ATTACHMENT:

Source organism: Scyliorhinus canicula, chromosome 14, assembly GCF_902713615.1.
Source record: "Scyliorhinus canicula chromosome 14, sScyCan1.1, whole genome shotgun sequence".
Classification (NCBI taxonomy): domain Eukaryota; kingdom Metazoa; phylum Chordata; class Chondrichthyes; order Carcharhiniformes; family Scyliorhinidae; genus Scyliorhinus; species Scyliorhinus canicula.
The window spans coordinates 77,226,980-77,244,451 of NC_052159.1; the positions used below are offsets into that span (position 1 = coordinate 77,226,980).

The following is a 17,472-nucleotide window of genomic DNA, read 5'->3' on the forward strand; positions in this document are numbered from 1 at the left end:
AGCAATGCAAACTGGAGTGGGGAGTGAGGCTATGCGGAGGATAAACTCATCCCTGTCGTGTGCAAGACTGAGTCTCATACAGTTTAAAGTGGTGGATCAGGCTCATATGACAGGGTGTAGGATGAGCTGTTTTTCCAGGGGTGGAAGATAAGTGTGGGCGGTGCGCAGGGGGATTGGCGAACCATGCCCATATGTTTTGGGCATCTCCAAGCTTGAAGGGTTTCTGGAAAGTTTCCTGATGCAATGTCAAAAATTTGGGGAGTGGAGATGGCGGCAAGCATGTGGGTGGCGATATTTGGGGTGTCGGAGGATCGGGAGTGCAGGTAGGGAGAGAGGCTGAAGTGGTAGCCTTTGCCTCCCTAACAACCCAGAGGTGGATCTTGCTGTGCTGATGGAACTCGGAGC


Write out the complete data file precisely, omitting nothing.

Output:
Source organism: Scyliorhinus canicula, chromosome 14, assembly GCF_902713615.1.
Source record: "Scyliorhinus canicula chromosome 14, sScyCan1.1, whole genome shotgun sequence".
Classification (NCBI taxonomy): domain Eukaryota; kingdom Metazoa; phylum Chordata; class Chondrichthyes; order Carcharhiniformes; family Scyliorhinidae; genus Scyliorhinus; species Scyliorhinus canicula.
The window spans coordinates 77,226,980-77,244,451 of NC_052159.1; the positions used below are offsets into that span (position 1 = coordinate 77,226,980).

The following is a 17,472-nucleotide window of genomic DNA, read 5'->3' on the forward strand; positions in this document are numbered from 1 at the left end:
AGCAATGCAAACTGGAGTGGGGAGTGAGGCTATGCGGAGGATAAACTCATCCCTGTCGTGTGCAAGACTGAGTCTCATACAGTTTAAAGTGGTGGATCAGGCTCATATGACAGGGTGTAGGATGAGCTGTTTTTCCAGGGGTGGAAGATAAGTGTGGGCGGTGCGCAGGGGGATTGGCGAACCATGCCCATATGTTTTGGGCATCTCCAAGCTTGAAGGGTTTCTGGAAAGTTTCCTGATGCAATGTCAAAAATTTGGGGAGTGGAGATGGCGGCAAGCATGTGGGTGGCGATATTTGGGGTGTCGGAGGATCGGGAGTGCAGGTAGGGAGAGAGGCTGAAGTGGTAGCCTTTGCCTCCCTAACAACCCAGAGGTGGATCTTGCTGTGCTGATGGAACTCGGAGC